Strategies for Foreign Companies Initiating Intellectual Property Litigation in China
(Simon Fang,a partner of Grandall Law Firm (Shanghai))
Updated: 2013-12-09

A few days ago, a foreign colleague asked me about how to initiate intellectual property litigation in China by a foreign company. I tried to answer this question from the view of evidence collection, trial, enforcement of decisions, etc. But after a deeper thought, I realized that it is really worthy discussing this issue further. Regarding the IP litigation, it is necessary to focus on the minute details of evidence collection and argument. However, more attention should be paid to macroscopic strategies such as the effect of litigation and competition on the market which are more important in IP litigation. In this article the strategies for initiating IP litigation by foreign countries are discussed in a way that highlights these large-scale implications.

The first step for initiating IP litigation in China is to understand the state of China. As a whole, the overall conditions in China are as follows: vast territory, large population, a large but unbalanced market, and a fast growing market. Many foreign companies desire to enter into the Chinese market on the basis of such conditions. But at the same time, because of the large market and unbalanced development between different areas, counterfeits and copies are popular in most parts of China. Because of the diligence and hardworking nature of the Chinese, it is probable that the foreign products and technologies will be improved after being copied. This phenomenon can be seen with the development within the industries of clothing, household electrical appliances, and high-speed railway technology. Considering the current situation in China, foreign companies are required to get rid of the old and bring in the new; rather than sleep on the so-called advanced technologies. The current IP protection status quo in China can be understood within the following two trends: (1) IP protection is very popular in China and the number of cases is growing very fast; (2) it is easy for the complaint to achieve the goal to stop the infringing but the damages are not very high which may be connected with the skills of evidence collection and vary from court to court.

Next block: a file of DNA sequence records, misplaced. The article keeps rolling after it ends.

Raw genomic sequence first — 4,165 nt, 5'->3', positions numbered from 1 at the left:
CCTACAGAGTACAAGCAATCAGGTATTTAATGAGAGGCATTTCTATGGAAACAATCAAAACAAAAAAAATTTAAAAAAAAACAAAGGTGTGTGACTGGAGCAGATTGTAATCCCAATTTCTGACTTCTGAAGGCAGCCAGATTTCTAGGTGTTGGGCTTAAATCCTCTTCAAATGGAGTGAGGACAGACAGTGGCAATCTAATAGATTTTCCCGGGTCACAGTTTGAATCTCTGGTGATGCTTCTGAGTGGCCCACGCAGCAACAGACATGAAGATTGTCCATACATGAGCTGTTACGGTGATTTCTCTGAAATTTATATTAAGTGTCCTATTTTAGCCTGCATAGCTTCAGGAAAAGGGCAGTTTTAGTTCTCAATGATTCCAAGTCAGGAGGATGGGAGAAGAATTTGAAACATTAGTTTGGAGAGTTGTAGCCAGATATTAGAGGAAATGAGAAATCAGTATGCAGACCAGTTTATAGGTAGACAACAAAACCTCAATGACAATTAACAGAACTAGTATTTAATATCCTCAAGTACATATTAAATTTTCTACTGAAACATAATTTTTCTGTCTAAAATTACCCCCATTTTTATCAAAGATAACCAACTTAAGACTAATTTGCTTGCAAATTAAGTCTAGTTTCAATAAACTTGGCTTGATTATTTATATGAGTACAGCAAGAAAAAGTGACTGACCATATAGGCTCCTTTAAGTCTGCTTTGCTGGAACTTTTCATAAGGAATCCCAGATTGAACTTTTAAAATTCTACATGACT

In order to understand the overall conditions of IP protection in China, I will take an overview at the major differences in litigation between China and foreign countries.

I. Cultural differences

The differences in the concepts of litigation between China and foreign countries are huge. The attitude of most Chinese people and companies’ view toward litigation is they generally tend to avoid lawsuits. On the contrary, in most foreigners’ opinions, litigation is naturally a fair method to resolve disputes. Most companies use IP litigation as tools for commercial competition. Such huge differences between the litigation concepts lead to different litigation strategies. In practice, leaders of Chinese companies would be very anxious and worry if a foreign company initiates litigation. Before the trial, the Chinese company would have already lost mentally and publicly. Due to the influence of this culture of aversion, many Chinese companies focus on how to settle the case with money instead of figuring out how to proceed with the litigation. Some companies even give up arguing and appearing in the courts because of mental and economical pressure. These acts of the Chinese companies have led to more litigation brought by many foreign companies who would like to capitalize on this aversion to litigation in order to achieve their own commercial purposes. Taking one of the cases I participated in as an example, a well-known American pharmaceutical company sued two Chinese pharmaceutical companies for patent infringement in Shanghai and Taizhou respectively. I represented the Shanghai company. Having done research on the patents and research about the foreign company, I tried to approach the Taizhou company along with the Shanghai one. The manager of this private enterprise in Taizhou talked to me the whole night and hesitated to take actions. From our conversation, I sensed very strong anxiety from this manager when we were discussing litigation. He felt he was innocent and did not earn profits from copying foreign technology. It was an outrage for him to pay expensive damages. In addition to his problems, he did not have enough money and energy to deal with the litigation. Finally he chose to give up and agreed to settle the lawsuit with money. I asked him the reason why he agreed to settle the case before conducting research about the opposition. He responded to me that this matter was a disaster for me from God which required me to get safety with money as soon as possible. I was shocked by his response and this is a great example of the huge gap in litigation concepts between China and foreign countries. It is my guess that there are a lot of people sharing the same or similar conceptions of litigation as this manager of private enterprise in China. It would be very helpful for foreign companies to understand this Chinese aversion to litigation concept and establish litigation strategies.